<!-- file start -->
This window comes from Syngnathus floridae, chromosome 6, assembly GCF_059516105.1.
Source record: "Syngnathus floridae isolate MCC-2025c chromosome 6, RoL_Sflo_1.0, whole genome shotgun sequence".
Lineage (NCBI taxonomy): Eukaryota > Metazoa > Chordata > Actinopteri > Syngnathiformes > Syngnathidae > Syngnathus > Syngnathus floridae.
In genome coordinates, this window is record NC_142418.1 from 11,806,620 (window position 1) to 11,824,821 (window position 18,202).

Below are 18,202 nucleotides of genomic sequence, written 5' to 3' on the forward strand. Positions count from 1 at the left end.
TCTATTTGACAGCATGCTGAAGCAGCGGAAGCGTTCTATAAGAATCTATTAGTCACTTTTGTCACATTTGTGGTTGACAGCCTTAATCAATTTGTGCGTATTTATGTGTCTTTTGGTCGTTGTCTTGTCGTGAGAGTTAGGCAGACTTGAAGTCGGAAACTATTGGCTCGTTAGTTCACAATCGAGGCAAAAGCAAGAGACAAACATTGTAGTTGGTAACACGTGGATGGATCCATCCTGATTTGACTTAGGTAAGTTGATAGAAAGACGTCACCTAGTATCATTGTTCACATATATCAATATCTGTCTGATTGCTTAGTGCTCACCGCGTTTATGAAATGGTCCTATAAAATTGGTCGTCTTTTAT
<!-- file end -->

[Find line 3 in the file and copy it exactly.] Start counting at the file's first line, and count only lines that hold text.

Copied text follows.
Lineage (NCBI taxonomy): Eukaryota > Metazoa > Chordata > Actinopteri > Syngnathiformes > Syngnathidae > Syngnathus > Syngnathus floridae.